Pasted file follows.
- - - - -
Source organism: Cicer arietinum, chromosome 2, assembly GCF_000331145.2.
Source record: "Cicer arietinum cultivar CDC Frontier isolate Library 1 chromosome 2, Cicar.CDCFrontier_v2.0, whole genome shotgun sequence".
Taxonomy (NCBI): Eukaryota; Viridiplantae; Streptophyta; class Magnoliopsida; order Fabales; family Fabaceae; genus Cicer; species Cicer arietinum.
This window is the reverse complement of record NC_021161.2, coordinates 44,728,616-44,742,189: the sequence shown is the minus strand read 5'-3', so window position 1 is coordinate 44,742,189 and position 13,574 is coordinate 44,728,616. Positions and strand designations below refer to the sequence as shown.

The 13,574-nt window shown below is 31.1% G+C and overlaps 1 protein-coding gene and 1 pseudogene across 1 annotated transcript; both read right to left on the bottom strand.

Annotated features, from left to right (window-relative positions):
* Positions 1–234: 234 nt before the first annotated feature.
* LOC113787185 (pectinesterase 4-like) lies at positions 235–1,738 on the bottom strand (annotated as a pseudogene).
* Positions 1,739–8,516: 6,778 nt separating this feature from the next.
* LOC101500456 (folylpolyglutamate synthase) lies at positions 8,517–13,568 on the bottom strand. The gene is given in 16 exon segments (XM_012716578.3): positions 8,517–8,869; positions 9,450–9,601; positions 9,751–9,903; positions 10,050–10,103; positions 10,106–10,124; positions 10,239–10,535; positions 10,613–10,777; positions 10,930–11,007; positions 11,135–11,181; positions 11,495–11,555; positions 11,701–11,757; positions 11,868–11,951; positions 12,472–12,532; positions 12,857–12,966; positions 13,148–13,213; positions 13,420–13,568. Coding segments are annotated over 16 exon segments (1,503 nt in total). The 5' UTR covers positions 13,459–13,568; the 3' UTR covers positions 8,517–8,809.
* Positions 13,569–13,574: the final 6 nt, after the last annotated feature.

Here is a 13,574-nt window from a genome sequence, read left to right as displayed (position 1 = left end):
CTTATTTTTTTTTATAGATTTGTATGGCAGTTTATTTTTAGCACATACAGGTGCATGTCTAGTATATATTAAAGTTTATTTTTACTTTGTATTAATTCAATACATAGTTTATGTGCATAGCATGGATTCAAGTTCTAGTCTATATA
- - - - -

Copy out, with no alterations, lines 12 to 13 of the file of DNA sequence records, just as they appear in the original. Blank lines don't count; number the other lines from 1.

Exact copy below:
Here is a 13,574-nt window from a genome sequence, read left to right as displayed (position 1 = left end):
CTTATTTTTTTTTATAGATTTGTATGGCAGTTTATTTTTAGCACATACAGGTGCATGTCTAGTATATATTAAAGTTTATTTTTACTTTGTATTAATTCAATACATAGTTTATGTGCATAGCATGGATTCAAGTTCTAGTCTATATA